April 2024

It’s been a tough few years for BrewDog’s CEO James Watt, what with the accusations of nurturing a toxic workplace culture, a far from friendly BBC documentary, and now the disaster of the Lost Forest scheme. That the Lost Forest is in tatters only came to light after the campaigner Nick Kempe had asked for details in a Freedom of Information request. This forced Mr Watt to admit that half of the trees he had planted under a regeneration initiative spanning 10 000 acres had perished.

In 2020, Mr Watt had boasted that he wanted to help save the planet by buying the Kinrara Estate, near Aviemore, and planting at least a million trees to soak up carbon. However, one in two of the 500,000 saplings planted did not survive their first 12 months due to extreme weather conditions. It did not go down well that BrewDog had received some GBP 690 000 (USD 850 000) in grants from Forestry Scotland to cover the planting and to put up new fences. The Scottish Government agency said the firm may have to replant trees to keep up its end of the deal. A contrite Mr Watt said: “One thing that is for sure is that sustainability is hard.”

Number of US Craft breweries continues to climb in 2023. According to the Brewers Association (BA), the number of operating craft breweries continued to climb in 2023, reaching an all-time high of 9,683, including 2,071 microbreweries, 3,467 brewpubs, 3,900 taproom breweries, and 245 regional craft breweries.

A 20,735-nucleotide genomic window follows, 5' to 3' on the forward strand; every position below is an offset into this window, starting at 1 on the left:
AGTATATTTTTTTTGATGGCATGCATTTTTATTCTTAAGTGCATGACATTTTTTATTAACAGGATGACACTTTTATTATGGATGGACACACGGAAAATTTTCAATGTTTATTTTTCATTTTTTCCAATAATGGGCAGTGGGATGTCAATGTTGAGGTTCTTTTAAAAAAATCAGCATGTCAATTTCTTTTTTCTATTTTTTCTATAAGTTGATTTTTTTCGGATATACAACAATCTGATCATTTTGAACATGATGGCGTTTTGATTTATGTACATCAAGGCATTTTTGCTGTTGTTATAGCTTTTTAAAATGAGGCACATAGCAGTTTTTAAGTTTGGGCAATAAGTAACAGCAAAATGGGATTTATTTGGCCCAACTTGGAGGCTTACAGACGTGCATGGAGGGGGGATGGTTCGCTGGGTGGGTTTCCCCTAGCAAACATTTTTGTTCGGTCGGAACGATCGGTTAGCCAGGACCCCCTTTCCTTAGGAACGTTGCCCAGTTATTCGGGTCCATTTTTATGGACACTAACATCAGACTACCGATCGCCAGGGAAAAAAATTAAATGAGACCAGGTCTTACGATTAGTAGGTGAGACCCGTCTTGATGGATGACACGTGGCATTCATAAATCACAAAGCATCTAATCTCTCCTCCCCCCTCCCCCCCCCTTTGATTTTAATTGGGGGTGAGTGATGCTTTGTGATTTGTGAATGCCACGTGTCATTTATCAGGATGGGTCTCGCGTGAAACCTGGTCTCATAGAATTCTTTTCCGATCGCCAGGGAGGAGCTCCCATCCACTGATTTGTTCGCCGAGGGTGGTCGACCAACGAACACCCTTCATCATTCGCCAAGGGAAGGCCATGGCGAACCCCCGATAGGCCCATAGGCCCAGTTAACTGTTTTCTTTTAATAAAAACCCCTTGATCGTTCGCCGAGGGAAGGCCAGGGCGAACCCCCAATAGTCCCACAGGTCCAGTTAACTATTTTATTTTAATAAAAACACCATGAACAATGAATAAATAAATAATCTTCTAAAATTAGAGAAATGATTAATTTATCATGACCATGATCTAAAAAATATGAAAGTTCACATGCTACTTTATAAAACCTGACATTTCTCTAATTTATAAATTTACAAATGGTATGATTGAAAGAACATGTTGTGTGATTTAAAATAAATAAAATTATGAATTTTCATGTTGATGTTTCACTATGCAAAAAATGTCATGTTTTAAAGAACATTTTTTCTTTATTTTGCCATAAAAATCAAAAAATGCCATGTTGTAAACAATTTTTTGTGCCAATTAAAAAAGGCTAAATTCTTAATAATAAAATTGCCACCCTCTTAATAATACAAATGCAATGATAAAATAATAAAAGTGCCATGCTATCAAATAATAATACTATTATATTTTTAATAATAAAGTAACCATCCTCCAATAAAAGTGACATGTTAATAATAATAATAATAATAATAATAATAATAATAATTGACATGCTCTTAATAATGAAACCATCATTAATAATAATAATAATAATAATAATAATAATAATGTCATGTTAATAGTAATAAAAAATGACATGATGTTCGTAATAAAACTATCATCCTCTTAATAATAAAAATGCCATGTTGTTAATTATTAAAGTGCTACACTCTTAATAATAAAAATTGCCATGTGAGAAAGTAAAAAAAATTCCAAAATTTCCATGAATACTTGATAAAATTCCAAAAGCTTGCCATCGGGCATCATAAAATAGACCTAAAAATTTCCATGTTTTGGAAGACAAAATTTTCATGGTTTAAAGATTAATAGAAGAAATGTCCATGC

As in previous years, the top five craft brewing companies were Yuengling, followed by Boston Beer, Sierra Nevada, Duvel Moortgat and Gambrinus. But the nation’s biggest brewers are Anheuser-Busch, followed by Molson Coors, Constellation, Heineken USA, and Pabst.

In its report, released on 17 April, the BA put the total number of operating breweries at 9,812, up from 9,730 in 2022. There were 495 new brewery openings and 418 closings. Openings decreased for a second consecutive year, with the trend reflecting a more mature market. The closing rate increased in 2023 but continued to remain relatively low, at about 4 percent.

The ripple effect of the strike at Molson Coors Texas brewery. Seattle is out of draught Rainier beer, while at Molson Coors brewery in Fort Worth, Texas, workers have entered their third month on strike for better wages, benefits and working conditions. At the time of writing (5 May), the strike was still ongoing.

The strike is costing the Teamsters. They are obliged to provide the 400 or so Fort Worth members on the picket line with benefits of USD 1,200 per week and free insurance. The union let it be known that it can prolong the strike, which began on 17 February, for as long as it takes, because it has a strike and defence budget of over USD 300 million.

Although Molson Coors said its contingency plans are working well, kegs of Rainier beer have been unavailable in Seattle since late March, the newssite The Oregonian reported recently. The local beer brand, which is owned by Pabst, was produced by Molson Coors in Texas.